Also called a lease option, renting-to-own can be a good way to land your dream home—even if you can’t afford to pay for it right now. When you’re on the hunt for a new house and considering a lease option, take advantage of these tips to make the process simple and affordable.
A lease option is supposed to be a pathway to ownership, so treat it that way. Research the value of the home by checking listings for other similar properties that have sold during the past few months, and keep these numbers in mind throughout the whole process.
Don’t just take a 10-minute walk through the house. Hire a professional to inspect the house and note any major or minor repairs that will be needed. You can take these into account when negotiating the purchase price.
The home’s rent should not be higher than market value, period. You will be paying additional money to cover the lease option, so remember that your rent is just that—rent.
Talk to a mortgage broker beforehand to get a good estimate for how long you will need to recover your finances and secure a home loan, save up a down payment, and fix your credit. Only then can you choose a reasonable option term—typically from two to five years—during which you are able to get a mortgage and purchase the home.
This also means that if you sign a term for two years, but are unable to afford the house for three years, you have lost two years’ worth of time and money.
Simply put, the option fee is the money you spend to have the option to buy the home at the end of your option term. This fee is usually NOT refundable—remember, you are paying for the option, not a deposit.
The monthly fee is typically about 1% of the home’s purchase price on top of the rent. The good news is (and make sure to get this in your contract) that the option fee goes towards your down payment when you finally buy the house.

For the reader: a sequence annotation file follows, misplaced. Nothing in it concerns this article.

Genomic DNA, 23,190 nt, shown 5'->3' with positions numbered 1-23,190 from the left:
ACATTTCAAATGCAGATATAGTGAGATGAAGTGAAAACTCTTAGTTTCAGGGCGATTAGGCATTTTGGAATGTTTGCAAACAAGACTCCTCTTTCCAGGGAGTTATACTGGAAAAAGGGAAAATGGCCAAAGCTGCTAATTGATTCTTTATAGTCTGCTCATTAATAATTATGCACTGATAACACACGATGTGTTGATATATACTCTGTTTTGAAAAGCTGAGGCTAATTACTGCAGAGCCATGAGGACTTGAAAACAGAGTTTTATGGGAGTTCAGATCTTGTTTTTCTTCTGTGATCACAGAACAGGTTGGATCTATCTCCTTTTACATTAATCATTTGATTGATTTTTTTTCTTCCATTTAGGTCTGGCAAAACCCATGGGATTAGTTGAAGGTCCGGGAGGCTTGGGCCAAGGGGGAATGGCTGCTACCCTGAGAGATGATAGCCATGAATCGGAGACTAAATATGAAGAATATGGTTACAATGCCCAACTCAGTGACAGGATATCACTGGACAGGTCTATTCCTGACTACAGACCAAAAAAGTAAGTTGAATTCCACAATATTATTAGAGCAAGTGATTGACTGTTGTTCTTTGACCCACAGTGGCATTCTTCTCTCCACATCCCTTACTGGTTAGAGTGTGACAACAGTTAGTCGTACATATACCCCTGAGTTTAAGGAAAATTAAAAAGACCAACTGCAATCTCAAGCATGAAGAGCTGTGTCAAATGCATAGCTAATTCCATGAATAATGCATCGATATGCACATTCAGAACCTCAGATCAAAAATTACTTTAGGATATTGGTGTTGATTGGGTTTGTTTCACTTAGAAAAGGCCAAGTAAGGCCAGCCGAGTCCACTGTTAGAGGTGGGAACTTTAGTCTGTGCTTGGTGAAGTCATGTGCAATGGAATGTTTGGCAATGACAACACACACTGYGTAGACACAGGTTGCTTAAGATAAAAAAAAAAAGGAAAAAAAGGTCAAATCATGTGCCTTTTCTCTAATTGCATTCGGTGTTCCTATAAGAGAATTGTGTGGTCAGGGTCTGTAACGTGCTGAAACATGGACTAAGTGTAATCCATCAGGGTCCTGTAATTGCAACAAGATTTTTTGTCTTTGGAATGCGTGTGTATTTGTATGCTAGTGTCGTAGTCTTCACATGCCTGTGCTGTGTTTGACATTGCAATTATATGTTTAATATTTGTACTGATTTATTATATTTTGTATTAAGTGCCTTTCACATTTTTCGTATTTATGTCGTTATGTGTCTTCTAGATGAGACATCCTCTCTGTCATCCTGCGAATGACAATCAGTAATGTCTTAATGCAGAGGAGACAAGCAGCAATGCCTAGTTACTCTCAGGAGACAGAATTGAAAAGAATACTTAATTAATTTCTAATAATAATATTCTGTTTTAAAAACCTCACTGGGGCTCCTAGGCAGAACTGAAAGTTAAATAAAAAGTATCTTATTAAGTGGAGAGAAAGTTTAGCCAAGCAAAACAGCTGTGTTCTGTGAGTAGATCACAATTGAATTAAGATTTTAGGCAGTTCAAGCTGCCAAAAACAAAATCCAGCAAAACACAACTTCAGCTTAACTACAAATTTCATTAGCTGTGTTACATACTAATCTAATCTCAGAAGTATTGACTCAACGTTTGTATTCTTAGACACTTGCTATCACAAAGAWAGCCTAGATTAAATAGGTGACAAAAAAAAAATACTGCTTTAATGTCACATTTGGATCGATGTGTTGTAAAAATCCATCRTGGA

Rent credit is another great way to build up your home’s down payment. Most agreements give between 10% and 15% in credit, meaning that a house costing $1000 per month will net you from $100 to $150 towards your future down payment. Over the course of a longer option term, these savings can be significant. Often, rent credit relies on making your payments on time, so check your contract to be sure.
You will often be on the hook for repairs during the term of your option, which can seem like a bad deal. Fortunately, modifications or repairs you make to the house during the term of your option are considered “sweat equity,” which can indirectly increase your down payment. Sweat equity shows that you have increased the value of the house, which can lead to better loan terms down the road.
Don’t make the mistake of accepting the landlord’s sale price at face value. Renting-to-own is just another way to buy a house, so negotiate just like you would otherwise. By now you know the market value of the house and had it inspected, so don’t be afraid to ask for a lower price. Also, make sure this price is fixed for the entire term of the option. You don’t want any surprises based on “future appraisals” at the end of your lease.